“My dad was a Dundee fan so I don’t know why I supported United,” he says. “Dundee were the more prevalent team, United were up and coming. They actually always seemed to beat Dundee at the time. It was not long after Dundee’s league win. I don’t know. I just had a thing about United. I liked the proximity of the pitch, you were right up close. You could actually see people, see their eyes.” The then United manager Jerry Kerr snapped him up following a schools’ cup final held at Tannadice in 1971 and after Payne had been on trial at Leeds United and Chelsea. “I think I could have signed for Dundee,” he adds. “My dad mentioned there was some interest.”
Dundee had their own pocket dynamo project. Gordon Strachan was breaking through around the same time. Long ginger manes, diminutive and skilful, they were very alike but, according to many around the scene then, Payne was the far more likely star – as Liverpool’s later interest confirmed.
“He done better than me I suppose when it came to things like caps and trophies. He got a good move when he was struggling a bit to get a game for Dundee. He moved to Aberdeen and just flourished.
“I played against him loads of times. He was an excellent player, really skilful. He had a good engine too. I have not seen him in yonks.”
Did he consider Strachan to be a rival in the best young footballer in Scotland stakes? “I suppose so, yes, there was a bit of rivalry – especially when he played for Dundee.”
But while Strachan went on to clinch that life-changing move to English football, specifically Manchester United, and played into his forties, Payne, for better or worse, remained in Scotland and called it a day at 32, with the scars still evident on shins left exposed by his habit of letting his socks slip around his ankles. He pre-dated Paul Sturrock, aka Luggy, in that regard.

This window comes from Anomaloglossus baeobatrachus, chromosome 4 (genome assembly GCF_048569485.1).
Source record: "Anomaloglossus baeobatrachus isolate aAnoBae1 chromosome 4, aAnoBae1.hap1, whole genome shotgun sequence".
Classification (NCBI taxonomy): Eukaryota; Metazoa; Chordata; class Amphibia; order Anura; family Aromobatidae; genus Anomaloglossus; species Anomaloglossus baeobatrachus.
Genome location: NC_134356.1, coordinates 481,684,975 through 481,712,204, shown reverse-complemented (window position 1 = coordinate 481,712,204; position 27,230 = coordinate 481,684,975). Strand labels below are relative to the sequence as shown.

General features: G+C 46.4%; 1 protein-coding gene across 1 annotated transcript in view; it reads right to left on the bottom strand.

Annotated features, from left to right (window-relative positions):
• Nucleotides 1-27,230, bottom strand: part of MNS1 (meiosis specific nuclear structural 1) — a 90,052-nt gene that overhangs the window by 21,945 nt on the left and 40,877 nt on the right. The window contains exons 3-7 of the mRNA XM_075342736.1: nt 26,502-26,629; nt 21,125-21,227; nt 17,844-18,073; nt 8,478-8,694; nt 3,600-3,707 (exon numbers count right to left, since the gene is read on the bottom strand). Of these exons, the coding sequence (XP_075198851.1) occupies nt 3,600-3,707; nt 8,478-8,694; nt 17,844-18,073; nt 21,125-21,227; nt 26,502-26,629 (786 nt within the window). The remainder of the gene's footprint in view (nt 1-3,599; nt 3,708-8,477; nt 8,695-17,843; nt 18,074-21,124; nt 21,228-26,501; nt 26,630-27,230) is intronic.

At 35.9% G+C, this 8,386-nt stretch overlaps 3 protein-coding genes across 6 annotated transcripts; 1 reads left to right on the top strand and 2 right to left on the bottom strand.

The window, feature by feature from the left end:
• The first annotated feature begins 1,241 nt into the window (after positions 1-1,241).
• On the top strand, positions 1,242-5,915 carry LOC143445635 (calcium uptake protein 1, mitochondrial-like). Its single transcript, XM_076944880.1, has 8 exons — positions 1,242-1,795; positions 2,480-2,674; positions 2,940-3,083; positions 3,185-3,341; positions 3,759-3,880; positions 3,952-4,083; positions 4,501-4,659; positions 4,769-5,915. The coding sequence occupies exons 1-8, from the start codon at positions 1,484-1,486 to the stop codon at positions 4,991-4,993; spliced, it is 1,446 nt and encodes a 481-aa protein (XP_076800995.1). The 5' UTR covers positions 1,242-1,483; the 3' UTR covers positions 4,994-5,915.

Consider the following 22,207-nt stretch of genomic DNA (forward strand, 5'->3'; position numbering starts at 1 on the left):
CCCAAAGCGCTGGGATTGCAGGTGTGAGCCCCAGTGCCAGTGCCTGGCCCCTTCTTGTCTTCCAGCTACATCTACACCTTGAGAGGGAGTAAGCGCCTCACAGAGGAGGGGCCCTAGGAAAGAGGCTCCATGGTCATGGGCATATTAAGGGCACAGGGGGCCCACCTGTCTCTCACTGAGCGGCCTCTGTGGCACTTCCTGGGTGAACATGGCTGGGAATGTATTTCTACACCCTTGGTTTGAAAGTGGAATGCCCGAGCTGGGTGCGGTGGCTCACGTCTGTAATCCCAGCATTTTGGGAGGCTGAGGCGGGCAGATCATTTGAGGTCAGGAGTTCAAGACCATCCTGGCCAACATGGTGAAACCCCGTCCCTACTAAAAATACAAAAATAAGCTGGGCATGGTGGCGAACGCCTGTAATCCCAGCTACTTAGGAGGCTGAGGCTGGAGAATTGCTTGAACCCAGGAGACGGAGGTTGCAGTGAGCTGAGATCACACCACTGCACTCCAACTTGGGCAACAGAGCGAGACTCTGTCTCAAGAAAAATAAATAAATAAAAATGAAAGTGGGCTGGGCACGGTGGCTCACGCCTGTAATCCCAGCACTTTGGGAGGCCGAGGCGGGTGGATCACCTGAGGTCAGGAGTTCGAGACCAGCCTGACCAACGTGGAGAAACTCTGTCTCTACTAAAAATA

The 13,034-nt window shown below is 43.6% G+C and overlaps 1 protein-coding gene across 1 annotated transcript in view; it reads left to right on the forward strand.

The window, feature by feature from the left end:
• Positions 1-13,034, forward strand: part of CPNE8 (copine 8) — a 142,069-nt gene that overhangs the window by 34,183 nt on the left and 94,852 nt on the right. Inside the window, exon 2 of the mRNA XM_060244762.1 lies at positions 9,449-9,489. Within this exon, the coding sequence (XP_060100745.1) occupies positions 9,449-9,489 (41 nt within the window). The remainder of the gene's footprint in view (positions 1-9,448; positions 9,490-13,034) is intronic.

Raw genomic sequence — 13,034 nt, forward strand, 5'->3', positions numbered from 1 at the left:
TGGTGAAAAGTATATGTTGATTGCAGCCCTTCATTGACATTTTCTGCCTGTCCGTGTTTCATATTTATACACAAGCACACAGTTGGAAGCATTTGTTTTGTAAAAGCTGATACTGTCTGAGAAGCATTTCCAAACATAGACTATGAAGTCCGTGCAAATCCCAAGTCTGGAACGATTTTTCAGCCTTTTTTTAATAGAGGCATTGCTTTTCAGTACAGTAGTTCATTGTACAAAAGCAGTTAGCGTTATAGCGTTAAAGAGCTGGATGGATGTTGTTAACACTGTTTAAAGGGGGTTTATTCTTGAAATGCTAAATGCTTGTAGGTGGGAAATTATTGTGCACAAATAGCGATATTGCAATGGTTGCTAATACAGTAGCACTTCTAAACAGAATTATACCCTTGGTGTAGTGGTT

Remarkably, he never did get that Scotland cap – Strachan, in contrast, won 50. “Even though it was harder to get a cap in those days, I would have thought I’d get one,” he says. He was restricted by a sciatic problem and, in contrast to the legion of players who are quick to claim they owe everything to a genius called Jim McLean, can reasonably claim his career was perhaps hindered by a manager who was not the type to throw an arm around the shoulder, something Payne might have benefitted from.
Even his hour of glory, helping his boyhood heroes win their first major honour, was tarnished by McLean, who dropped Payne to the bench for the League Cup final replay at Dens Park of all places after a turgid 0-0 draw with Aberdeen, with Billy Kirkwood taking his place.
“Wee Jim planned to put me on in the last five minutes to give me a run but I didn’t get on in the end. I was still part of it. But it was heart-breaking. I did not play any worse than anyone else (in the first game).”